One of my favorite things in the package was a small bag containing coil-less safety pins; they’re a unique shape — somewhat like a light bulb — and I’m already using them on a special WIP. These will deserve their own post soon. The sheep notepad is going in my knitting bag; I’m always needing something to jot down notes!

As for the yarn — I can’t wait to use it, but I always struggle with the “preciousness” of yarn from Japan. But I’m going to get over my fear of using it and find inspiration in the books she sent me a couple of years ago.

Last but not least: adorable screen-printed fabric with bicycles. (I love the ones with baskets on them)! I have a project in mind for this and I hope it works out.

Thank you again, Chica!

Now is a good time to share some of the patterns I’ve found on Ravelry whose sales benefit Japanese relief agencies as well as international aid agencies who can use the funds to send help where it’s most needed:

Mason-Dixon Knitting – Mitered Crosses (go see Chawne’s mitered cross square – it’s what alerted me to the pattern) – 100% of the proceeds (over $5,000 to date) benefit Mercy Corps in Japan.

Wendy Knits – Japanese Garden Shawl – 100% of the proceeds benefit the American Red Cross

Janel Laidman (author of The Enchanted Sole) – Eiki Shawl – benefitting the Japanese Red Cross and Doctors Without Borders.

I’m sure I’ve missed a lot more out there — please leave a link in the comments if you would like to share your own or others’ pattern sales for Japanese relief efforts.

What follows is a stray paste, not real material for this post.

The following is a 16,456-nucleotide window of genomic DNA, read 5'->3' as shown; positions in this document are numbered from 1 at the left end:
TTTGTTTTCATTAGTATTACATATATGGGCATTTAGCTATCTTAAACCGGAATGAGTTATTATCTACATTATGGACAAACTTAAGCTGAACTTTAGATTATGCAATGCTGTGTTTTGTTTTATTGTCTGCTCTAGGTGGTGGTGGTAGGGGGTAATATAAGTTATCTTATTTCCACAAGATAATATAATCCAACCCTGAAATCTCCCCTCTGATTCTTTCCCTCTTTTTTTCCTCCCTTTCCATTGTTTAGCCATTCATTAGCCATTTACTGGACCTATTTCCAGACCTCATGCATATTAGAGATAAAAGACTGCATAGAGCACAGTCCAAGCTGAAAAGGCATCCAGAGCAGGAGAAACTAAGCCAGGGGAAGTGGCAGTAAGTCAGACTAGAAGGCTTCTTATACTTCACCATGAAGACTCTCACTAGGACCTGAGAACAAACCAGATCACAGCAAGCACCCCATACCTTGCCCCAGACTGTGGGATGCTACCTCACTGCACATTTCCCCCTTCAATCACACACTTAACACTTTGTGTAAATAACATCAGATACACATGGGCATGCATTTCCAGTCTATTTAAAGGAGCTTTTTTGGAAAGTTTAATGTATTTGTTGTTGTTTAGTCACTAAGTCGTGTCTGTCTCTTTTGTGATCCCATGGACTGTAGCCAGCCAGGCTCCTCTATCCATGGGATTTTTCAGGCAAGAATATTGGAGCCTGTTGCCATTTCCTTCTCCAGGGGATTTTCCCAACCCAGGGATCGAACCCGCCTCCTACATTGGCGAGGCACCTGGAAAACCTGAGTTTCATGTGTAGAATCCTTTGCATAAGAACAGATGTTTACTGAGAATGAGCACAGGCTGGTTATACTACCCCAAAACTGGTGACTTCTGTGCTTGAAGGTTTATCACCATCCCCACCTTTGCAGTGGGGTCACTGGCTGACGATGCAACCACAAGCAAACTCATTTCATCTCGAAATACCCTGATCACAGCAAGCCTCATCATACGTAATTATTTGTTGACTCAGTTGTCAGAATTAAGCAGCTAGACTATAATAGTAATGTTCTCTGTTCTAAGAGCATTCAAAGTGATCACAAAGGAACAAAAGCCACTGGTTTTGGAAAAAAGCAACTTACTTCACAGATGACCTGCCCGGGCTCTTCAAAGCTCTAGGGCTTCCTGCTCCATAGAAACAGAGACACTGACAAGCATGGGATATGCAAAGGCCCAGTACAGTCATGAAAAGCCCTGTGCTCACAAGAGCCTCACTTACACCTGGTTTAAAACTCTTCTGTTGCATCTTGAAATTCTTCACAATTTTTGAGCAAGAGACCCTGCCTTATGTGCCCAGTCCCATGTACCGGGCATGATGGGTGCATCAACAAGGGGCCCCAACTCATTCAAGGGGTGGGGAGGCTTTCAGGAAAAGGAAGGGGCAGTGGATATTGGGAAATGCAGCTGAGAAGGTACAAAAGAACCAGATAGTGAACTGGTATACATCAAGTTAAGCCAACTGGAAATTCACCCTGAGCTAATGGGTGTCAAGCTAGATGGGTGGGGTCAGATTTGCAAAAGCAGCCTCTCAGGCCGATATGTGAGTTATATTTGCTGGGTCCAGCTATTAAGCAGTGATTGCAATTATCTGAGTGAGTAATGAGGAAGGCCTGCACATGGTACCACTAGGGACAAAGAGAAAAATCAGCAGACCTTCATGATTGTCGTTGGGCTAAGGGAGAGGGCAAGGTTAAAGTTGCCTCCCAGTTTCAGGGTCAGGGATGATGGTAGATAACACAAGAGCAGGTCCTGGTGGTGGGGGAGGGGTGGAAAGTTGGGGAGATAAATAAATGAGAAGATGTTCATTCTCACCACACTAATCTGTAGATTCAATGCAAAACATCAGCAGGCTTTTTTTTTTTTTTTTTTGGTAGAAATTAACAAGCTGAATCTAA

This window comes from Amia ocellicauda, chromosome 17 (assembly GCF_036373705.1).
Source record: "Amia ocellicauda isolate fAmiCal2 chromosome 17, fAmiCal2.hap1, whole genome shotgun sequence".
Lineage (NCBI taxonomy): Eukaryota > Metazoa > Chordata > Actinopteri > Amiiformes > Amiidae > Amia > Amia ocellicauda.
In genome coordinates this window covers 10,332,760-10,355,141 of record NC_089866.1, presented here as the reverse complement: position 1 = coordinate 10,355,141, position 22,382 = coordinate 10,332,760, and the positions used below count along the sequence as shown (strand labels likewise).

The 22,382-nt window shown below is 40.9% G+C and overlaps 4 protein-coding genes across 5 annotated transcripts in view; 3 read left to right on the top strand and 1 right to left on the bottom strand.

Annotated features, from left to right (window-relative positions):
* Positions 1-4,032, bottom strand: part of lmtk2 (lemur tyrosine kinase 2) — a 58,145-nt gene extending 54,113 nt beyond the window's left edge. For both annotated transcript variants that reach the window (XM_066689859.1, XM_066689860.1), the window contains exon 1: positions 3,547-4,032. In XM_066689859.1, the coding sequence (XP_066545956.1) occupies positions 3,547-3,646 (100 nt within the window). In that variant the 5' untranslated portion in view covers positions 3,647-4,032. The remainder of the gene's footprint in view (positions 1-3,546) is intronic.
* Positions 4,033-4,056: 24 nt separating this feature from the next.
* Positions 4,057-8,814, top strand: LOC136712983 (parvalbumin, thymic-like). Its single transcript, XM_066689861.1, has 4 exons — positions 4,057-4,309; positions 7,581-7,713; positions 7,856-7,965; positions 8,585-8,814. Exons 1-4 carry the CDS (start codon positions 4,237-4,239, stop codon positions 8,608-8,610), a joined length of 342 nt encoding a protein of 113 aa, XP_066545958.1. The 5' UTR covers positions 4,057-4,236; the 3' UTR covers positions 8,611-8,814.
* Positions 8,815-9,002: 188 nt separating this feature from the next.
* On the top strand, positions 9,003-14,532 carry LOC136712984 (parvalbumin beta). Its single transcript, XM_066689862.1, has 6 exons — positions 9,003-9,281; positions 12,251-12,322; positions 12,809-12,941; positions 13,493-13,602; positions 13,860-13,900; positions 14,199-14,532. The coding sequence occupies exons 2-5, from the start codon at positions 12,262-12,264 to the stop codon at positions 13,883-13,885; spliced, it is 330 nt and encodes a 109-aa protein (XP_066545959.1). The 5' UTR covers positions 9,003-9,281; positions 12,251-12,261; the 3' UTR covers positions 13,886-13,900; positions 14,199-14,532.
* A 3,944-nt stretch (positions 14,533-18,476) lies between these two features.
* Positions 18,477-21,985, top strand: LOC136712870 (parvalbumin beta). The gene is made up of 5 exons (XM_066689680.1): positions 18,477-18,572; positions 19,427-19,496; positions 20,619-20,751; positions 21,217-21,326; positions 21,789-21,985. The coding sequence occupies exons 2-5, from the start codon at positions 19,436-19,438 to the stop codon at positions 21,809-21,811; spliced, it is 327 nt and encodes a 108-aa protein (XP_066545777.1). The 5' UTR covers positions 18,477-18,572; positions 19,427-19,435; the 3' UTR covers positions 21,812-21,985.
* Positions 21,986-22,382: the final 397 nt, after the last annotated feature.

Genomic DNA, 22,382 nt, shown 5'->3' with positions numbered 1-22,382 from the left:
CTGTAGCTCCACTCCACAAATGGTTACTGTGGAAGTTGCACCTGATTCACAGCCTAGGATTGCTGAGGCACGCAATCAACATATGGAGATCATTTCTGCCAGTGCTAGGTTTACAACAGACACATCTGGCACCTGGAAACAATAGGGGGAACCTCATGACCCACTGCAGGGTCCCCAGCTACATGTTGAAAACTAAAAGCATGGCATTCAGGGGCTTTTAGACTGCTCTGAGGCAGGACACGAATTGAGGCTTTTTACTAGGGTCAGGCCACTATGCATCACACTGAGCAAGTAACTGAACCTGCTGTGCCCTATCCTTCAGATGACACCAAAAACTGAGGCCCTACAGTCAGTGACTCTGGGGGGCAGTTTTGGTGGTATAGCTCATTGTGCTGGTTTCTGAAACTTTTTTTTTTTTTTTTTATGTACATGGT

Finished: Fingerless Mitts

Last month, in the middle of a lot of pre-Charlie preparations, I decided that a nice knitting diversion was in order. When the opportunity presented itself to knit something tailor-made for a young lady with an aversion to pink, I immediately pictured something that would allow her fingers to fly free:


[ Ravelry Details Fast Fassett Fingerless Mitts ]

SoKnitPicky blogged about it here, and shared her photo with me.

This satisfied an urge I had at the time to cast on for some socks . . . but with so much in my queue and unfinished WIPs mocking me, there was no way I was going to do that! But at really stressful times, I crave the satisfaction of knitting a tube — just knitting around and around. It’s mesmerizing, meditative. So while it was a gift intended for another, it ended up being a gift I gave myself as well. Another added bonus was that I decided I really like purple after all!

Effort

It takes effort to compose a picture-perfect, photo-ready world and as much as I enjoy that in other blogs, I’ve realized that something I enjoy more is hard truth and answers to our common dilemmas. I don’t want to know how to make my life more photogenic — I still want to find the beauty in my day, but I want to experience it rather than style it.

I want to see and know the (wo)man behind the curtain, the one lingering there in pajamas and yesterday’s t-shirt. And while I don’t necessarily want or need to see the visuals, the subtle hints that things aren’t picture-perfect all the time will be liberating.

She fixes his breakfast every morning and it always includes at least one egg. He often takes a series of photos during breakfast, from the same chair, the same perspective. On those days, the photographer uploads the photos or a short video and shares them with the world. He’s Norio Kobayashi and his site is Digital Kitchen